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Braising With Melissa

Walden Local Meat membership means supporting a system of agriculture where the farmer is not only paid a living wage, but they are also able to sell the whole animal they raise. We’re a whole animal share, and we work hard to ensure that we balance valuable and interesting cuts across our entire member base. Because of our unique whole animal program, you as a member surely receive cuts that you are less familiar with. One cut we get many questions about is beef shank, so we gave our resident “braiser praiser,” Melissa (yes, that’s really a title she won), the opportunity to win you over to the pro beef shank party


Tender. Flavorful. Easy. Yes! I’m talking about beef shanks!

Most of us are taught to believe that “tough” cuts of meat are less desirable than the most “tender” cuts, and yes, the pleasure of enjoying a well-cooked, delicious steak with loved ones is one reason we’re Walden members. But look outside that narrow category of the most tender beef (which accounts for only 5-10% of the meat we get from a cow), and your methods of cooking (and the meals you serve), will change for good.

Beef shanks come from the leg of the cow, a hard working group of muscles. That means they’re full of collagen that breaks down over time in low and slow cooking methods (like braising!). That collagen is full of a rich flavor that is especially unique and delicious coming from our grass-fed and finished beef. Add in the bone marrow of the shank and you’ve multi-tasked your way into a wonderfully rich broth-based sauce.

As one of our most under-appreciated cuts, I’ve been on a mission to educate our community about the merits of the earthy, complex flavors of this high quality cut of meat. You likely have everything you need in your pantry right now to start a hearty, nutritious meal that will come together easily and impress everyone. As for method – there are far more recipes out there for short ribs than beef shanks, a.k.a. “Osso bucco.” Don’t let this stop you! Surely my most repeated phrase at Walden has been “did you know you can use beef shanks in most recipes that call for braising bone-in short ribs?*”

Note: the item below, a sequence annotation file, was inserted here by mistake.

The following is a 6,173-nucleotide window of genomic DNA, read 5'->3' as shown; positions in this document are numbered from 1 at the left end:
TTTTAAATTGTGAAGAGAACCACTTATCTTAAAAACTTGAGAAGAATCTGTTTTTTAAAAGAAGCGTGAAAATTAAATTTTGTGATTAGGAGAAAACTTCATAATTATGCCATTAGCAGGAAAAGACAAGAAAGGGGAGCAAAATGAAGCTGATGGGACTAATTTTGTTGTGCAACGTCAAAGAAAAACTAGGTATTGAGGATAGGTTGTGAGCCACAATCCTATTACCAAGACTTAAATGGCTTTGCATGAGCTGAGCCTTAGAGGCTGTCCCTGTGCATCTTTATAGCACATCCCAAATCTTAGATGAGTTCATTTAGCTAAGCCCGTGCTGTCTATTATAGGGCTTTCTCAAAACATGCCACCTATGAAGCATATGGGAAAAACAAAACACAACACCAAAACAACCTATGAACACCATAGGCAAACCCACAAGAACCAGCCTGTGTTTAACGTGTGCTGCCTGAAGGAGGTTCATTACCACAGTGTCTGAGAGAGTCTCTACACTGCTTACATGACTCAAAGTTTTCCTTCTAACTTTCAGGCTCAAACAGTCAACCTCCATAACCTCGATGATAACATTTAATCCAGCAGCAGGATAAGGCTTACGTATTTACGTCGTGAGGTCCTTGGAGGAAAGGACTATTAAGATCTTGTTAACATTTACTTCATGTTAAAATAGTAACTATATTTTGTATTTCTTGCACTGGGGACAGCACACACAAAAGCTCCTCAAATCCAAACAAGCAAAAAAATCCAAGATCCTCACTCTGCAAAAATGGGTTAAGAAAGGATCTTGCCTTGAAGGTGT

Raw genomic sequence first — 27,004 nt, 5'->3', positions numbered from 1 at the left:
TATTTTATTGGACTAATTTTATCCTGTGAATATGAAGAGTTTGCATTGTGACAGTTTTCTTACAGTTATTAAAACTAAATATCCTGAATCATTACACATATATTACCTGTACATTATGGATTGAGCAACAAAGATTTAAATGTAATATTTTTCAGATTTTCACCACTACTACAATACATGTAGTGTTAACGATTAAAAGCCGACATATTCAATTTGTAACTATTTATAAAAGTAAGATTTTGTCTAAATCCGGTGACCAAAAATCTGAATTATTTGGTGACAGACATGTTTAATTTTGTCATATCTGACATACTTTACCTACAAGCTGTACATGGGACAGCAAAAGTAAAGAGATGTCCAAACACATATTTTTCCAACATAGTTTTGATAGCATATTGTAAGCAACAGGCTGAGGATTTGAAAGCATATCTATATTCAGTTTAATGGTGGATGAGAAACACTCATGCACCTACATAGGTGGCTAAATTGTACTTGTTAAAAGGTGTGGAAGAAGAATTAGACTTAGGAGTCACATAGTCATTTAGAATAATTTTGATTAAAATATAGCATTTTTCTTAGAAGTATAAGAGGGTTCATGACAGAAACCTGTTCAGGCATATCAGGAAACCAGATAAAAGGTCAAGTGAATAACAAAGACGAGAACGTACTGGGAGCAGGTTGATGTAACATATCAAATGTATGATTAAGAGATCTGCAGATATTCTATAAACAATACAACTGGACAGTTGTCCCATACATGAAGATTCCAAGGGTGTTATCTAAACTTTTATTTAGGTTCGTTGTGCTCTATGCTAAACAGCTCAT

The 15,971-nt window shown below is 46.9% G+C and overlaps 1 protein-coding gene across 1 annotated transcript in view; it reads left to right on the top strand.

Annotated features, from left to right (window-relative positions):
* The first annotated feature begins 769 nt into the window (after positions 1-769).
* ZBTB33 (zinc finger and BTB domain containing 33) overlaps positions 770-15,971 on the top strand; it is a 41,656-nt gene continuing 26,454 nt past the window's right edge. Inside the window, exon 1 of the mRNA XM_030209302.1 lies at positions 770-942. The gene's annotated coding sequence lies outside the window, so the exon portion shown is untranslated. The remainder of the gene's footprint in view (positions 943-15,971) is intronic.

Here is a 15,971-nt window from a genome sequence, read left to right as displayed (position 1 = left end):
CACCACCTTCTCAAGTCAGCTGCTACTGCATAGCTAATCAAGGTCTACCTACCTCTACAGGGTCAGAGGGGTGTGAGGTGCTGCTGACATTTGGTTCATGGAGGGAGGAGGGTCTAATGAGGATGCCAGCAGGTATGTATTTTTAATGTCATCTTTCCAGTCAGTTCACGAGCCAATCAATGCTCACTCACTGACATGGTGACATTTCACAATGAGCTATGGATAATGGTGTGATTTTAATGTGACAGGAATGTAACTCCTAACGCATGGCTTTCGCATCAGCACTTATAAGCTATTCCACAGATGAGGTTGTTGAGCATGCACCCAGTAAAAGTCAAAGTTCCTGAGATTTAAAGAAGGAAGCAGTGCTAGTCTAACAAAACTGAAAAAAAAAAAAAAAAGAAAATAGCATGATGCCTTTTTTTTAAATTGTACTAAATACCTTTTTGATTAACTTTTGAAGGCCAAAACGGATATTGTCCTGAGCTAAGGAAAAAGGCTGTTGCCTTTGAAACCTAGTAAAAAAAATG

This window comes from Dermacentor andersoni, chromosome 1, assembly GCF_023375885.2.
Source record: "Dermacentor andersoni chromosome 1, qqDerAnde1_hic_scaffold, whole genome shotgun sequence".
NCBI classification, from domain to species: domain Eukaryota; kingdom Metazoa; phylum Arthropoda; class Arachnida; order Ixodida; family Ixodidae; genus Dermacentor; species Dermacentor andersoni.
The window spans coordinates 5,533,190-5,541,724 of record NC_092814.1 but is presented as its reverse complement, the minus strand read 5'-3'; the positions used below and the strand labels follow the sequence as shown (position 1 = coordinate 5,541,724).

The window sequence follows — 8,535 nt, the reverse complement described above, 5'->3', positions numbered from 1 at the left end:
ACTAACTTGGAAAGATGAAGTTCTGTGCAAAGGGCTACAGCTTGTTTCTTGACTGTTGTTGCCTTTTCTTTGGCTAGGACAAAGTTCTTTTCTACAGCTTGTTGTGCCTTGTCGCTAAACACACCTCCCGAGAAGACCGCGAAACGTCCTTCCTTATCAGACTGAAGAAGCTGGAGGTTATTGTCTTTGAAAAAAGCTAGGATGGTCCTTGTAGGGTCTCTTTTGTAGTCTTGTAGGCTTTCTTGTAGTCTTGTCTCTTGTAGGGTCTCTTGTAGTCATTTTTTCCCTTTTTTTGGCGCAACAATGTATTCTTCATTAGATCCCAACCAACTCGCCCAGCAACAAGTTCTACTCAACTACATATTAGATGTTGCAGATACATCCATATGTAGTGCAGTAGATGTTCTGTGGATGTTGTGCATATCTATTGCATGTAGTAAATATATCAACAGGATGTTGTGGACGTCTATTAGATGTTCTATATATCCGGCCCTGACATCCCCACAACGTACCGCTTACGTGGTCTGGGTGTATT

At Walden, we are mostly fervent home cooks. We cook in ways that highlight the quality of the ingredients we source and welcome the challenges of working with cuts that are new to us. We experiment. We iterate – and we want to share the results with you, our members**. We’re a group of foodies, passionate about our environment, the people involved in changing our food system, and feeding our friends and families meals that nourish the soul. We thank you for being on this journey with us!

– Melissa and all of us at Walden

* This has, at least, been my own experience – if you find otherwise, please let us know!

** Hear from more Waldeneers, and your fellow Walden members, on our community forum, at


This is the recipe that changed things for me. The original directions call for bone-in short ribs, but I’ve found this is equally, if not more, delicious when prepared with marrow-rich beef shanks. 


4 pounds bone-in Walden beef shanks

Kosher salt and freshly ground black pepper

3 tablespoon vegetable or canola oil

2 large yellow onions, quartered

2 heads garlic, halved crosswise (papery skin may remain intact)

3 tablespoons honey

½ cup apple cider vinegar

½ cup soy sauce

4 cups beef broth

4 thyme sprigs

1 lemon, halved, for juicing

Optional: add carrots or diced tomatoes to braising liquid before Step 6


  1. Preparation: salt beef shanks for 1 hour at room temperature (or for more time in the fridge)
  2. Preheat oven to 300* F. Brown beef (no need to cut into smaller pieces) in dutch oven or heavy pot over medium heat in 1 tablespoon of oil, ~5-7 minutes each size (working in batches). Remove meat from pot. Scrape out any charred pieces
  3. Add 2 tablespoons of oil to pot. Add onion and garlic. Cook over medium-high heat until slightly browned, 4-5 minutes. Add honey and cook ~2-3 minutes, until it starts to bubble, scraping the bottom of the pot.
  4. Add soy sauce and apple cider vinegar. Simmer and reduce by about half, for ~5-8 minutes
  5. Add broth and thyme and bring back to a simmer. Season with salt and pepper to taste, and add back in all meat (and any optional vegetables).
  6. Cover pot and place the oven for at least 3 hours. Leave alone in the oven for all three hours!
  7. Remove cover, increase oven temperature to 425* and let the meat brown for a bit, ~30-45 minutes.
  8. Squeeze lemon over beef. Serve with rice, couscous, or quinoa.

Melissa’s finished braise!

Source from NYT Cooking